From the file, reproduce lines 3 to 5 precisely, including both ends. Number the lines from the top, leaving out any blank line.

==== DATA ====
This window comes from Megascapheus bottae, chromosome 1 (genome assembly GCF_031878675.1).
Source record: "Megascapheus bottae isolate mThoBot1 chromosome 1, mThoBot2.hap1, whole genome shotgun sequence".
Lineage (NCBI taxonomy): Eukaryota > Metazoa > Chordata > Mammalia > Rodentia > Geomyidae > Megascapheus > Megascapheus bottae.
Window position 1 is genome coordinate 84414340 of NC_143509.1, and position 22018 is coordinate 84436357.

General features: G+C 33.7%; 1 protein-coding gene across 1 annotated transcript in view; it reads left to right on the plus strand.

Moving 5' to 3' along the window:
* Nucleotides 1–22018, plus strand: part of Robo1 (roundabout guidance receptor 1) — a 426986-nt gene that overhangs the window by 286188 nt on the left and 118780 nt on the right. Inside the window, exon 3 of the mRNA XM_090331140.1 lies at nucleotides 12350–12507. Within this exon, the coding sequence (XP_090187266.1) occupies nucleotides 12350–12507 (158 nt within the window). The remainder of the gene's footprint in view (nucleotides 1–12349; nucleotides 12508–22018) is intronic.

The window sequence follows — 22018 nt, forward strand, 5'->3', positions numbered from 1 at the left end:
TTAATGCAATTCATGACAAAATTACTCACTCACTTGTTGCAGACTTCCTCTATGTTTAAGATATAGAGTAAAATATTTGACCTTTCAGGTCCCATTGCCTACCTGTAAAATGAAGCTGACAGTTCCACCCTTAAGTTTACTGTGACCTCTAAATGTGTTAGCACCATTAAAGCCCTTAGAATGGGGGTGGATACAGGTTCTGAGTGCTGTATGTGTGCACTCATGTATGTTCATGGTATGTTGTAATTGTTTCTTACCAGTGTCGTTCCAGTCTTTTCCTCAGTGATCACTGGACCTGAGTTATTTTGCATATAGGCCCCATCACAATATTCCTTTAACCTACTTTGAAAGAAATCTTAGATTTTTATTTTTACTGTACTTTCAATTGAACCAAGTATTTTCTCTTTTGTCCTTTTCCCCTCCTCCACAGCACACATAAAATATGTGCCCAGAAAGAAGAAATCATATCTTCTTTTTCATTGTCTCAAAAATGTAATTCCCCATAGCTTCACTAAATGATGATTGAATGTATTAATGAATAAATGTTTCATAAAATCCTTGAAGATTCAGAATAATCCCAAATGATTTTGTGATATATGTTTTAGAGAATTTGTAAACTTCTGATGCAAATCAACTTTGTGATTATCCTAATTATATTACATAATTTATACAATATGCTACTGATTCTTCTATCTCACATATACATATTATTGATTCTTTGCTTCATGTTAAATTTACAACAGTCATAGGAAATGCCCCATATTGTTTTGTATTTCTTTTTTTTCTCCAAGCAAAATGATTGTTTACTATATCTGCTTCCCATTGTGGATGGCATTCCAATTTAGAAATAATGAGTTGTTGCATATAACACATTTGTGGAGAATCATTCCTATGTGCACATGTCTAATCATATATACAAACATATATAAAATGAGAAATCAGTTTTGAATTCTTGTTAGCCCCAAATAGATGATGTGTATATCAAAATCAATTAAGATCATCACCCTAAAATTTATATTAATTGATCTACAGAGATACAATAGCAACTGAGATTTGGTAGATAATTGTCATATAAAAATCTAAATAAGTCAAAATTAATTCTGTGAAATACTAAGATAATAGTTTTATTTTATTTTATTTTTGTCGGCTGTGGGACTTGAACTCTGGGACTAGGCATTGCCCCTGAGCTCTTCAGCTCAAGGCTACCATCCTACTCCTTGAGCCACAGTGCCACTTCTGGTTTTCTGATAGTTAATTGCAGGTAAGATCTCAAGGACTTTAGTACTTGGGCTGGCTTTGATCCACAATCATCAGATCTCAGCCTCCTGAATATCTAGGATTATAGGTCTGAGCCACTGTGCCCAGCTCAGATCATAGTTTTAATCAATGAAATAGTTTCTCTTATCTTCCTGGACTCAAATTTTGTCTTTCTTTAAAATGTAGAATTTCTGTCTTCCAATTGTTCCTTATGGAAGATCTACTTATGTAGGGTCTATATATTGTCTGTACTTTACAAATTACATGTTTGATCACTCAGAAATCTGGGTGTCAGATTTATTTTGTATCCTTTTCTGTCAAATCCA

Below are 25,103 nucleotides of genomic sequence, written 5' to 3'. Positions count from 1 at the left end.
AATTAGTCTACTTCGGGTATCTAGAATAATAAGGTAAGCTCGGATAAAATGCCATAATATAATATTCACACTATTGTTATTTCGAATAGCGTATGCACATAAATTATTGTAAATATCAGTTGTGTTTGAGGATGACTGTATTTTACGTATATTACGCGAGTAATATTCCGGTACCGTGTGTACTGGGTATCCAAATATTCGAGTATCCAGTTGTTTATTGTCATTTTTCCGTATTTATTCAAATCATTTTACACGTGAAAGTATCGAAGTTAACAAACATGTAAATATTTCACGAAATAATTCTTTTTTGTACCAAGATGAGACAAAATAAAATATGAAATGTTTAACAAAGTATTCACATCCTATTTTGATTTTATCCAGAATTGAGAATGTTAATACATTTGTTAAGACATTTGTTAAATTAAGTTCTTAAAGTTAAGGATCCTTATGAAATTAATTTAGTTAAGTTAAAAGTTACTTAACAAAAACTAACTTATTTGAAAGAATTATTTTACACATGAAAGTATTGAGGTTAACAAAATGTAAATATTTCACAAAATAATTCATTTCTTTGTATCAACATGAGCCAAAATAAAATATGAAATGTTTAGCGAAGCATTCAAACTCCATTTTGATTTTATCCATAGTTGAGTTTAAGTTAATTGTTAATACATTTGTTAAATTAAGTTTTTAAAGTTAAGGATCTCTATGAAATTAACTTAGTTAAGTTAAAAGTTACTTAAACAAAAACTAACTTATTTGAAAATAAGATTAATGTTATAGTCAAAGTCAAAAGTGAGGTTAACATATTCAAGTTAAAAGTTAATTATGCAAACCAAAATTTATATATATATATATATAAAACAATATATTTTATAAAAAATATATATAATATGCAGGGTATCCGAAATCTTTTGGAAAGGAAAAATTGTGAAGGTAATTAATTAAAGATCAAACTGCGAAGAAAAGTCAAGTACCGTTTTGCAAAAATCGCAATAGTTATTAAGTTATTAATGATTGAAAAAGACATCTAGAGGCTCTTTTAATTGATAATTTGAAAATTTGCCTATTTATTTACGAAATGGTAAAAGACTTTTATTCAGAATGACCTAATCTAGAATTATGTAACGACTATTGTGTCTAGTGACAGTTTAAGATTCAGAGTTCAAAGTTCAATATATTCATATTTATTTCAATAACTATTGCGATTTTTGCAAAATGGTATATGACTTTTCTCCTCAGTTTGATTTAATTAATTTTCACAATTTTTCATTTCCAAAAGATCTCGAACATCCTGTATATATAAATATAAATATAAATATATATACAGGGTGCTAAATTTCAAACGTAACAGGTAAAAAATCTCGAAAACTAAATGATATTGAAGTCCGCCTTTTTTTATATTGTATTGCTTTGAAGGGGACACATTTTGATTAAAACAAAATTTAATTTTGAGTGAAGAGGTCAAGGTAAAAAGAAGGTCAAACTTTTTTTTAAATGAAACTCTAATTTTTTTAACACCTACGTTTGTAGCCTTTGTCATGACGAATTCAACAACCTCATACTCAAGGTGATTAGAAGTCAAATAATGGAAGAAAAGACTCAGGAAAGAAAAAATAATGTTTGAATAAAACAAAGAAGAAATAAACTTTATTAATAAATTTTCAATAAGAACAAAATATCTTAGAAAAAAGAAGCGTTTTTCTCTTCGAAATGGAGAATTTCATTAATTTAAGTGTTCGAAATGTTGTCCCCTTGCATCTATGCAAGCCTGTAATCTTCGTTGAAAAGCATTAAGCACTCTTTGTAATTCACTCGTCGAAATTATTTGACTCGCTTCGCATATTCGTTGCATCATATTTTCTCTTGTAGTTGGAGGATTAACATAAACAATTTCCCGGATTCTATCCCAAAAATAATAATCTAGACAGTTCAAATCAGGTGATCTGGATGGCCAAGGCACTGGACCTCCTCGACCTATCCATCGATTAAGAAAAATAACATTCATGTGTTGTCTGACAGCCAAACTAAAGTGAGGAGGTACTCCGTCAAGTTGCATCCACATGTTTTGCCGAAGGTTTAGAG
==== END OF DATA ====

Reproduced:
Lineage (NCBI taxonomy): Eukaryota > Metazoa > Chordata > Mammalia > Rodentia > Geomyidae > Megascapheus > Megascapheus bottae.
Window position 1 is genome coordinate 84414340 of NC_143509.1, and position 22018 is coordinate 84436357.

General features: G+C 33.7%; 1 protein-coding gene across 1 annotated transcript in view; it reads left to right on the plus strand.